Turnbull’s primary parental influence appears to be his mother, Coral Lansbury. Coral was born in Melbourne in 1929, to two British stage actors who were touring Australia with the musical Show Boat and decided to stay.
She was an ardent feminist and a supporter of the Labor party.
Malcolm would later say that she was “certainly a Labor Party supporter…” and “no doubt a member”. Indeed, left-wing politics ran in the family. Coral’s great uncle was the radical leftist British Labour Party leader, George Lansbury, and Coral was quoted in the Sydney Morning Herald [28th Dec, 1991] saying:
“Acting and politics are very close, and we Lansburys always seem to run to the stage or Labor politics.”
Whilst doing a Bachelor of Arts at the University of Sydney, two of Coral’s closest friends were future Labor stalwarts Neville Wran and Lionel Murphy, and the thesis she wrote for her masters degree was titled “The Growth of Trade-Unionism in Australia”.
She soon became a scriptwriter & star actress for ABC radio soap operas, which were extremely popular before the television era. “She was a prolific writer,” Malcolm recounts. “In the 1950s, she was writing four radio serials at once.” Her writing included what she called “crypto-feminist” themes.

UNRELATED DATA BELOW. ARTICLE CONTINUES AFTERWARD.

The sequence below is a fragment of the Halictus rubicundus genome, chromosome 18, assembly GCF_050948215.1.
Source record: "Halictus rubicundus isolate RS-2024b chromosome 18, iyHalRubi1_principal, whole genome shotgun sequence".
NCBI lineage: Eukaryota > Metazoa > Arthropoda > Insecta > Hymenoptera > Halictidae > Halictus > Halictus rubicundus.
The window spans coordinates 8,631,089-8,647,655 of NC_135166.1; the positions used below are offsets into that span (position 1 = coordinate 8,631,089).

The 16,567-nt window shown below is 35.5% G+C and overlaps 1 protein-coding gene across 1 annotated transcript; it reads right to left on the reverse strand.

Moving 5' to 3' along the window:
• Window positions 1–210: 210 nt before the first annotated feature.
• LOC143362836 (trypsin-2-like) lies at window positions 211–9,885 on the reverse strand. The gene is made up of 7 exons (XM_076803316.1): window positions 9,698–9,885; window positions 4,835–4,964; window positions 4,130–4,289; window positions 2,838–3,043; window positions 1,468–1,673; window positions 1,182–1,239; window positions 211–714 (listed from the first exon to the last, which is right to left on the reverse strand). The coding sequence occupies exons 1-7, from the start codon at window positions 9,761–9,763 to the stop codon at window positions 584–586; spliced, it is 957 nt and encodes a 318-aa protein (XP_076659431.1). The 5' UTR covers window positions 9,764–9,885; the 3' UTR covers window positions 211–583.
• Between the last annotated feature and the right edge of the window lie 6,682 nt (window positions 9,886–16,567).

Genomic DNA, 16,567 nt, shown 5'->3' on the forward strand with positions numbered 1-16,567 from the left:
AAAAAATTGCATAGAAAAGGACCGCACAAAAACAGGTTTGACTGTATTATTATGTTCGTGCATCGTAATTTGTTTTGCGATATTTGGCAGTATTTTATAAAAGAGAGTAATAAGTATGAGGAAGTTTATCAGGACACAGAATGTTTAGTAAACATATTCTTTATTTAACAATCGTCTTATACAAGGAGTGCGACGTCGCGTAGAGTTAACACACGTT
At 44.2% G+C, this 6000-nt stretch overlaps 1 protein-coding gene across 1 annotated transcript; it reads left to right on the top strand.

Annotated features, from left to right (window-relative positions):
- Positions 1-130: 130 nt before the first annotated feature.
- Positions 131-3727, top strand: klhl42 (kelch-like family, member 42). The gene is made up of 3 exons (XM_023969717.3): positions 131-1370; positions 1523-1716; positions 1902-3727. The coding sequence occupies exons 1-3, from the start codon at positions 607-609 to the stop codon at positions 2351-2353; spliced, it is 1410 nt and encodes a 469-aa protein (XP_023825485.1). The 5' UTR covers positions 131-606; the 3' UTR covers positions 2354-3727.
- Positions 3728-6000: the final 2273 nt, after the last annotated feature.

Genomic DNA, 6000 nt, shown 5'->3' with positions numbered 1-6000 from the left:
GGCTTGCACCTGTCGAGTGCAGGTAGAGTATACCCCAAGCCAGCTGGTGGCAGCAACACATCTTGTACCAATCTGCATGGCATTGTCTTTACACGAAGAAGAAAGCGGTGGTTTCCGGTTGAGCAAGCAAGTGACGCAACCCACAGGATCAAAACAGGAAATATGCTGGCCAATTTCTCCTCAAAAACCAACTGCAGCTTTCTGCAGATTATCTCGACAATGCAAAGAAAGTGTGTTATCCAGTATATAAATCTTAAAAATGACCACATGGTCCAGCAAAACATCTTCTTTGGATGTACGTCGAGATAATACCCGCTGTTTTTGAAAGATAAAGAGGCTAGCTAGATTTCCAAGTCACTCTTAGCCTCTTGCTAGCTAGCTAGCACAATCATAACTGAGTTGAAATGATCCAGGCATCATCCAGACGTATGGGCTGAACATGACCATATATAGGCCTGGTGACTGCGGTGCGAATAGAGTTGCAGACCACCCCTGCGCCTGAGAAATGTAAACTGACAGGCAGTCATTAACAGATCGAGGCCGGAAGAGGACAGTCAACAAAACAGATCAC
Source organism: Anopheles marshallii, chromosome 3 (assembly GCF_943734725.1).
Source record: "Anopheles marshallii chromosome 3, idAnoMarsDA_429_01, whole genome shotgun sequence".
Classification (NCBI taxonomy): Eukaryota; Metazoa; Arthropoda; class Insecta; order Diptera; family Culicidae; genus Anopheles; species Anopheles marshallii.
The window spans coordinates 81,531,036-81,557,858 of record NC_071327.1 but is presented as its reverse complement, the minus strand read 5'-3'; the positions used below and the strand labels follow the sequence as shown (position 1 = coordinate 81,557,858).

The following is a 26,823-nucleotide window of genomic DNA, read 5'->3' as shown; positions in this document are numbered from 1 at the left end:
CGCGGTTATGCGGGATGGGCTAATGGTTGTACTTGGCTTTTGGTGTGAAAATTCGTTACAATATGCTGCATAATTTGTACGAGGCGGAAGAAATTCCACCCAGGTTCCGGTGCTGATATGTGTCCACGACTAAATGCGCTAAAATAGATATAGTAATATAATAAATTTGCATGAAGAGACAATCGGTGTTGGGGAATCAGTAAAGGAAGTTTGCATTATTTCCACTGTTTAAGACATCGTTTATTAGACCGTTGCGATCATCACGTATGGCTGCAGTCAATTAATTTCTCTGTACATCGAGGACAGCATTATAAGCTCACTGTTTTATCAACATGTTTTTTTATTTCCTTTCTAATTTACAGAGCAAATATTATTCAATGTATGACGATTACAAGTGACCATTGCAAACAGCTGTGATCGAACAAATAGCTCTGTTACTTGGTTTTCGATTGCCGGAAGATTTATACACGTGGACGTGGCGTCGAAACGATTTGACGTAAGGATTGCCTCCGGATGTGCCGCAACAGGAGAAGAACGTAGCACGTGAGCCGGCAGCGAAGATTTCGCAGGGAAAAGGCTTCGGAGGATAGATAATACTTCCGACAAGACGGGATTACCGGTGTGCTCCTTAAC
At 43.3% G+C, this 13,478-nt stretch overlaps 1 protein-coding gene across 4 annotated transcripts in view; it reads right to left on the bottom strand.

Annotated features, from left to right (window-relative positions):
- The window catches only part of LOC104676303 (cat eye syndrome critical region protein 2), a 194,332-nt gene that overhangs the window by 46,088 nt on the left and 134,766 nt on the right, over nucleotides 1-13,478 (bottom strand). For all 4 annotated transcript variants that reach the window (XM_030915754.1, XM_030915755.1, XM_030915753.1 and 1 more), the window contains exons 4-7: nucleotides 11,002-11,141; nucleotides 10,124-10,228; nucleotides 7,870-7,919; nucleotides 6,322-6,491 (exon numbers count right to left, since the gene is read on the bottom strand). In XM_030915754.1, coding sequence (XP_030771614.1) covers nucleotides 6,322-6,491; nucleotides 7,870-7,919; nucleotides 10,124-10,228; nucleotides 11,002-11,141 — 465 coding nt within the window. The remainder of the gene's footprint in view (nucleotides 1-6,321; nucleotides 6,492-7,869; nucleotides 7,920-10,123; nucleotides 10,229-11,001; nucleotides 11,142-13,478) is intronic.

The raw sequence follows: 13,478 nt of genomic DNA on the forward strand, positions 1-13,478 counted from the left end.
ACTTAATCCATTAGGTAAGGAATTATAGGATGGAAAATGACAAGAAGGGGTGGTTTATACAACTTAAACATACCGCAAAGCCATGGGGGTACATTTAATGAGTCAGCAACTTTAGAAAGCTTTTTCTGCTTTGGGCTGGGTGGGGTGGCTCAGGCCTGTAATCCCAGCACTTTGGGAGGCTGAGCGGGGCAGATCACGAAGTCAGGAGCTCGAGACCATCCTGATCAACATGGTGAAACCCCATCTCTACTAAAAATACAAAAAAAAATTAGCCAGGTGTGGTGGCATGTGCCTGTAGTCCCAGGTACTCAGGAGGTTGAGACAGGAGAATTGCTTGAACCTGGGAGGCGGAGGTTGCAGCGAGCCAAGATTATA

In 1953, at the age of 23, Coral did something disturbing. On a whim, she married her own godfather, a man 40 years her senior. How did this happen? A 1986 article in the Philadelphia Inquirer tells the story:
A violent quarrel with her mother sent her flying out of the house with the threat, “I’m going to marry the first man who asks me.” On her arrival at the [ABC] studio, she ran into her godfather, a producer, who had the habit of greeting her jokingly with, “When are you going to marry me?” That day, he followed his usual routine and was rocked back on his heels when Coral answered, “Tomorrow.”
Perhaps even more disturbing was that her godfather – the well-known ABC radio producer and pioneer George Edwards – went through with it, and they were quickly married in a government registry office on the 20th February, 1953. Coral was George’s fourth wife.